Lego loving senior citizen learns he isn’t welcome at Legoland — unless he brings kids
John St-Onge has long found Lego fascinating — far more interesting than the blocks he had as a boy. So when his first child was born in 1983, he thought to himself: “Oh boy, now I can see what Lego is all about.”
Then, as his kids grew, Mr. St-Onge started buying Lego for himself, building complexities like the Statue of Liberty and the Millennium Falcon. The 63-year-old Windsor, Ont., man has since amassed 75 sets of his own — more than 50,000 pieces of Lego.
So when the Legoland Discovery Centre opened in Vaughan, Ont., this year, Nicole St-Onge, 30, was excited to take her dad. They finally made the three hour drive on Saturday, and he was eager to take photos of the intricate Toronto city skyline exhibit.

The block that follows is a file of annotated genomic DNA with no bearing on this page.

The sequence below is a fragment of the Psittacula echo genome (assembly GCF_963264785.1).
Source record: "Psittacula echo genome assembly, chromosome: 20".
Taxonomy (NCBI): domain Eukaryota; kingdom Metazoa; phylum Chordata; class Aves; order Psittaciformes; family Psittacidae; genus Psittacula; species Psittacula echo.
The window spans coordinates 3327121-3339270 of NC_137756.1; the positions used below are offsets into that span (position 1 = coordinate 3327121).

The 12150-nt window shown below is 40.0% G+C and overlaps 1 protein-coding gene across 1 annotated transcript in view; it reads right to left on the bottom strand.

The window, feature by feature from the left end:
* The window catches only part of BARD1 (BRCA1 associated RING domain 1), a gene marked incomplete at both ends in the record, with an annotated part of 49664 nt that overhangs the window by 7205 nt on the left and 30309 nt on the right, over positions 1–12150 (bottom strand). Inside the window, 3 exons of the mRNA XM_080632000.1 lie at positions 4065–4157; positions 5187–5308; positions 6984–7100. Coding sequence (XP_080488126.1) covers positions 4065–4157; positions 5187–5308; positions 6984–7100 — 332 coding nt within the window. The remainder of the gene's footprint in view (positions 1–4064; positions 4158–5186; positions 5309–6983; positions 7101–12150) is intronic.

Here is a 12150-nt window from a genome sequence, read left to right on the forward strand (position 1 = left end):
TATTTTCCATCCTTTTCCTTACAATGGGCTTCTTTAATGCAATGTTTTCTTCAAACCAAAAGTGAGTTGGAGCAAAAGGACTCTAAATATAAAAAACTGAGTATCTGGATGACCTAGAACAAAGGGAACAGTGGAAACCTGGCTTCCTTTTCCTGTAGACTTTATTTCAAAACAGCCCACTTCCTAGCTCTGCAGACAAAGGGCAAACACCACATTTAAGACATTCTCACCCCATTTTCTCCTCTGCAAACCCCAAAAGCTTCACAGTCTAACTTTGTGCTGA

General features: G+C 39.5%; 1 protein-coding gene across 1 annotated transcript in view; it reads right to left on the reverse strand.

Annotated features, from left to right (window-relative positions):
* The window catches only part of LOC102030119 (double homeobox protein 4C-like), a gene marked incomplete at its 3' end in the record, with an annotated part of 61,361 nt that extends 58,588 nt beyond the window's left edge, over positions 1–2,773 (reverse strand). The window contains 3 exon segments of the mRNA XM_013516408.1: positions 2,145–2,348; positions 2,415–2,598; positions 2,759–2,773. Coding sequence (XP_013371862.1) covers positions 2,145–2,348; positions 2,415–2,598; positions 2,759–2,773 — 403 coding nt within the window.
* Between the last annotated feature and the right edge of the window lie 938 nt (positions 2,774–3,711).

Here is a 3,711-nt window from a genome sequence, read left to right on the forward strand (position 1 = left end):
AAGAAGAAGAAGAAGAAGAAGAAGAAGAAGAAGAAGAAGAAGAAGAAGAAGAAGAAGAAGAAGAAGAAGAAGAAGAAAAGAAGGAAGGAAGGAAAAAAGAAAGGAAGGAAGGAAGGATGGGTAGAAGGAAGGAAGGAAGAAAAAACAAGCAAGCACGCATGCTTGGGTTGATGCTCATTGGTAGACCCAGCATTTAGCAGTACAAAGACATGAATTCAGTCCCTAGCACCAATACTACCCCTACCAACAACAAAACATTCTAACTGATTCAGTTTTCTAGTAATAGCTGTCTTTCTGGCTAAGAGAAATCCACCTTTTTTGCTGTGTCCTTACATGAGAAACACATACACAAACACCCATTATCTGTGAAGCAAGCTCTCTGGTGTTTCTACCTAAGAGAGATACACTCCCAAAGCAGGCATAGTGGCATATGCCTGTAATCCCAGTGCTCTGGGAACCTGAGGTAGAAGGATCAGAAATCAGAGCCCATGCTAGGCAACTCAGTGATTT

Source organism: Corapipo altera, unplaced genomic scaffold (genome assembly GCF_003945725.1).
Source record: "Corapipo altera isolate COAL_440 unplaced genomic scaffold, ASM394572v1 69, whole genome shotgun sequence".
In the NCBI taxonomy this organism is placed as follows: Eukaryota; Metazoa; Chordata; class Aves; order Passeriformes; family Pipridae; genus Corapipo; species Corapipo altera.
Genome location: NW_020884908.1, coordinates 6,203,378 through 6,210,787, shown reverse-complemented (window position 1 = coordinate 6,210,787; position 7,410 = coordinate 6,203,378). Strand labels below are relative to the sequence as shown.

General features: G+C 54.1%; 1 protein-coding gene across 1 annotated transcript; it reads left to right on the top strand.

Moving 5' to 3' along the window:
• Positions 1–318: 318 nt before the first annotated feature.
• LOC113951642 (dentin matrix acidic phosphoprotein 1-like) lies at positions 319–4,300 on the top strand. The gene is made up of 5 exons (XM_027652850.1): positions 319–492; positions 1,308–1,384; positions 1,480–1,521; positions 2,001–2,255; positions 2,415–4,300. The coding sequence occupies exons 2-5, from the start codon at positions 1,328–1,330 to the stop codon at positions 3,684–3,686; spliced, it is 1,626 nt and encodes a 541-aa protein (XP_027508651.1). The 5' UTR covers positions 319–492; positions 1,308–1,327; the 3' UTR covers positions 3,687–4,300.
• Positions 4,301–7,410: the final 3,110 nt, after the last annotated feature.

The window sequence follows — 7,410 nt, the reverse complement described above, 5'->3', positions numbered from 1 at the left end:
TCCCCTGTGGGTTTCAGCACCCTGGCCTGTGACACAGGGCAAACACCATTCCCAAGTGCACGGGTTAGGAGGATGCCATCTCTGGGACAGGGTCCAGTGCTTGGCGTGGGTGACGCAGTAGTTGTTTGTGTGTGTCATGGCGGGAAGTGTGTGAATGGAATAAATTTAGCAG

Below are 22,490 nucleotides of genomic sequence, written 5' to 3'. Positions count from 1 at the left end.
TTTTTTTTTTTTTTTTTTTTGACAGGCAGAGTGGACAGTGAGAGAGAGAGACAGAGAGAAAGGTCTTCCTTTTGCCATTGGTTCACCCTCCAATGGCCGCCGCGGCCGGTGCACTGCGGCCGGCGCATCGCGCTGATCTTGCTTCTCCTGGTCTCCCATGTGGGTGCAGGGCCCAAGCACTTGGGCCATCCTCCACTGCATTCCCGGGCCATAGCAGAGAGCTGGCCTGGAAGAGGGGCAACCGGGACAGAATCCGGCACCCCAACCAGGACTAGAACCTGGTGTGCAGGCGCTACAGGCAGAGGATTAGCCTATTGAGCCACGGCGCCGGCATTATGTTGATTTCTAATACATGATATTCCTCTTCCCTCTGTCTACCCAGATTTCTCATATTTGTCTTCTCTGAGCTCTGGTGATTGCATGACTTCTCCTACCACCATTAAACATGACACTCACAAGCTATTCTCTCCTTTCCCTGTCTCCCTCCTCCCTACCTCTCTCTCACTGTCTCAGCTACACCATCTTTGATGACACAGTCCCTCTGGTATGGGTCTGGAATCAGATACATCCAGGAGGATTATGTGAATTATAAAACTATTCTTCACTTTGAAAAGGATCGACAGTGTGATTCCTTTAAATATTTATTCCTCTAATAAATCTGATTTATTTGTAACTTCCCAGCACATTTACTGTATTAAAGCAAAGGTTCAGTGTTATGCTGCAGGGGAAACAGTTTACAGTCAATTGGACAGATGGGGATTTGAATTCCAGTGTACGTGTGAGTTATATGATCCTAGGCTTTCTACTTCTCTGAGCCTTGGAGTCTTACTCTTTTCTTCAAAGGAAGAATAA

But their father-daughter outing ended before they arrived, thanks to a policy they weren’t aware of, one that is becoming more common at family-oriented destinations: Adults are not welcome unless they’re accompanying children.
“I felt discriminated against,” said Mr. St-Onge. “[I was thinking] ‘What, are you painting a label on my back, that I’m a pedophile?’ That’s what really, really, really bothered me. What do you think I’m going to do in there?” (Photo: Dax Melmer for the National Post)